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Nigeria has not recorded any wild polio case for 25 months, says NPHCDA

By Chukwuma Muanya
25 October 2018   |   4:00 am
For the first time, Nigeria has not recorded any case of Wild Polio Virus (WPV) Type 1 in more than 25 months. The last case of WPV1 was from Borno State with onset of paralysis on August 21, 2016.

Dr. Faisal Shuaib

For the first time, Nigeria has not recorded any case of Wild Polio Virus (WPV) Type 1 in more than 25 months. The last case of WPV1 was from Borno State with onset of paralysis on August 21, 2016.

This means that the country may be certified polio-free next year if the situation remains the same.

But experts are worried that there may be a resurgence of the virus because of children in unsafe areas of Borno State held by the insurgents that have not been reached and the continued circulation of vaccine derived polio virus due to poor routine immunisation and low immunity in most of the northern states.

A consultant medical doctor, public health specialist and Executive Director of the National Primary Health Care Development Agency (NPHCDA), Dr. Faisal Shuaib, told The Guardian, yesterday, on the occasion of the World Polio Day (WPD): “Nigeria is no longer transmitting the wild polio virus. Indeed, we have gone over 25 months without a single case. The only areas where we need to confirm absence of transmission is the insecure areas of Borno State.

“The insecurity makes it impossible for health workers to gain unfettered access. However, using innovative means, we are able to conduct limited surveillance for polio cases. So far, our search has not come up with any case in these areas and the whole of Nigeria for over 25 months.

Shuaib said to further boost population immunity, the Federal Government and development partners have scheduled a Fractional Injectable Polio Vaccine (fIPV) campaign across 92 targeted local councils in November 2018, adding: “It is also gratifying to note the current political commitment towards vaccine procurement and strengthening RI in the country.”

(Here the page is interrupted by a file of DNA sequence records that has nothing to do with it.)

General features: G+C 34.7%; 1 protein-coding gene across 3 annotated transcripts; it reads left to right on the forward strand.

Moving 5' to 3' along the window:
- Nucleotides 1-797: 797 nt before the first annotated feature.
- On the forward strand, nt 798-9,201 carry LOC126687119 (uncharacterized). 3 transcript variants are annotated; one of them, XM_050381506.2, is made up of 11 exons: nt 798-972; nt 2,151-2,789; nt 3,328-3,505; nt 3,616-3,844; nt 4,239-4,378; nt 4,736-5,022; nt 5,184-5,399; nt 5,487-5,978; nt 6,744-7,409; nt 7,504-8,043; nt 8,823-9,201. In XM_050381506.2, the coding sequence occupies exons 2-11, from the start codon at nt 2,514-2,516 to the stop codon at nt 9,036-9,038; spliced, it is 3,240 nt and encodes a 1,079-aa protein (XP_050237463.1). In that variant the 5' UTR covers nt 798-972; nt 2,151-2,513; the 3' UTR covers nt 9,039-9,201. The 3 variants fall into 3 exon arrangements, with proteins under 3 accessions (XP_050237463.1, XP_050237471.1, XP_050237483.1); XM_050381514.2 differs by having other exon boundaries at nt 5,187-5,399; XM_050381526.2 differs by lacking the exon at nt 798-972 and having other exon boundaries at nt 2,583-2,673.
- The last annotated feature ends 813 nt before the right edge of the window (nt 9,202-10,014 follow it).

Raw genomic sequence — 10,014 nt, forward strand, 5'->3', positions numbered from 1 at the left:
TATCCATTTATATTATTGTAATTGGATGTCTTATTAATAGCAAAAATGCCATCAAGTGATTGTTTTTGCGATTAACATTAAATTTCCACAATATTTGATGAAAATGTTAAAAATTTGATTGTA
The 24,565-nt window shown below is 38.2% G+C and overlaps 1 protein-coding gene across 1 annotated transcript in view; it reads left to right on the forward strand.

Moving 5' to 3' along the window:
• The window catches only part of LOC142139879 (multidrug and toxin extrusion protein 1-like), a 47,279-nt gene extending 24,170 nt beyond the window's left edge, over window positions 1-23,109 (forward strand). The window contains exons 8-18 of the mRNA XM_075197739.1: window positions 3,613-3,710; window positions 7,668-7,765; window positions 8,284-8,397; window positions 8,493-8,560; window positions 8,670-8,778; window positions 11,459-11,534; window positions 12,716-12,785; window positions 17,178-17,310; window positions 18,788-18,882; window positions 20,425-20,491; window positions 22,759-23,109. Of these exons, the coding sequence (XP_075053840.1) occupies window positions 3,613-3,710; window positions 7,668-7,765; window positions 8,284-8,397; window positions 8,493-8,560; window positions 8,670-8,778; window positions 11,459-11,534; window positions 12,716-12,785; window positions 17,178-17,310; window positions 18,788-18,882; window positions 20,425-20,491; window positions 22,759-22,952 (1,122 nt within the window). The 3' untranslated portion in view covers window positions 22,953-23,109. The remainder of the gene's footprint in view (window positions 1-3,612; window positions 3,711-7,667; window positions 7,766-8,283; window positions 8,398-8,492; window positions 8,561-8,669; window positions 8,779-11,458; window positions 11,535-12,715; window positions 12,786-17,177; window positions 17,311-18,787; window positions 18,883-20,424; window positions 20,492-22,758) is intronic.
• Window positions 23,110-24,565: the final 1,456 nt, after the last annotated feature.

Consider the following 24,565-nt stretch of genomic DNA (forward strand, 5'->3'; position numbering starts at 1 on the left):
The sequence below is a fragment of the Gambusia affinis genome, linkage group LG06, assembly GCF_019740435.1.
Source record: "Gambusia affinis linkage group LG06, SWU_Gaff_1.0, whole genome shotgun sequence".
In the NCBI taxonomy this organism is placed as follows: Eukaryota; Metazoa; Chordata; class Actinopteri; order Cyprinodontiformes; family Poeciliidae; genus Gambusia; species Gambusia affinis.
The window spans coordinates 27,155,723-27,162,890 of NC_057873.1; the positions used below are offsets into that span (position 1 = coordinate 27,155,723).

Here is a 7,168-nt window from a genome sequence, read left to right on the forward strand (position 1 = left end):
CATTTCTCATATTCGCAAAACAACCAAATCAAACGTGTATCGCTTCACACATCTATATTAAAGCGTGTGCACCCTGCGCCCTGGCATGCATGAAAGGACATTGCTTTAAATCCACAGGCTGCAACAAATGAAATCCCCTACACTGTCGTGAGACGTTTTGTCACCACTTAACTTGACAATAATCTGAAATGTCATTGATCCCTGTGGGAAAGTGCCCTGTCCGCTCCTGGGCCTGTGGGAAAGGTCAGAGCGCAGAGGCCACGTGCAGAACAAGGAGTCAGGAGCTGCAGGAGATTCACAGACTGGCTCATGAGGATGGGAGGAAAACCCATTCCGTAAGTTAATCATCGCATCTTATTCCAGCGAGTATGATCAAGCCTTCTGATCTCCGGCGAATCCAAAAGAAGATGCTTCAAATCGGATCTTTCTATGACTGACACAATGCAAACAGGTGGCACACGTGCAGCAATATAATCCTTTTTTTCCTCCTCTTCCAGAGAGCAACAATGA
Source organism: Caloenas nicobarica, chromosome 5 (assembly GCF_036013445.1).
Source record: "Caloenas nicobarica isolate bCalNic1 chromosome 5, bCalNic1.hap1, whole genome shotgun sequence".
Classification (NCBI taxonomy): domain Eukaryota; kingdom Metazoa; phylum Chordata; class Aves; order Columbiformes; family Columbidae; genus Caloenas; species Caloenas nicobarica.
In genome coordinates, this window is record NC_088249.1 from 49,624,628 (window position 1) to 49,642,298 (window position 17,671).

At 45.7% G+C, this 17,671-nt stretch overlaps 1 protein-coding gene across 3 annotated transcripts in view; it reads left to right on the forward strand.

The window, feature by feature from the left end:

The Nigeria/GAVI joint investment of over $3 billion in support of RI and health system strengthening is an unprecedented and commendable development, which has huge potential towards improving immunisation and primary health care quality over the next 10 years.

“Furthermore, the recent resolution of the Nigeria Governors Forum to ensure increased funding for primary health care, including immunisation, is yet another laudable effort of the political leaders in the country.

“The 2018 World Polio Day will therefore afford the National Primary Health Care Development Agency, donors, development partners and other stakeholders the opportunity to further sensitise our people, especially the political leaders on the need for sustained RI, polio supplemental immunisation activities as well as solicit for the support of parents and care givers. Our children require parents and care-givers to demand on their behalf effective vaccines given free of charge through routine and supplemental means. This is a fundamental basic right of all our children.”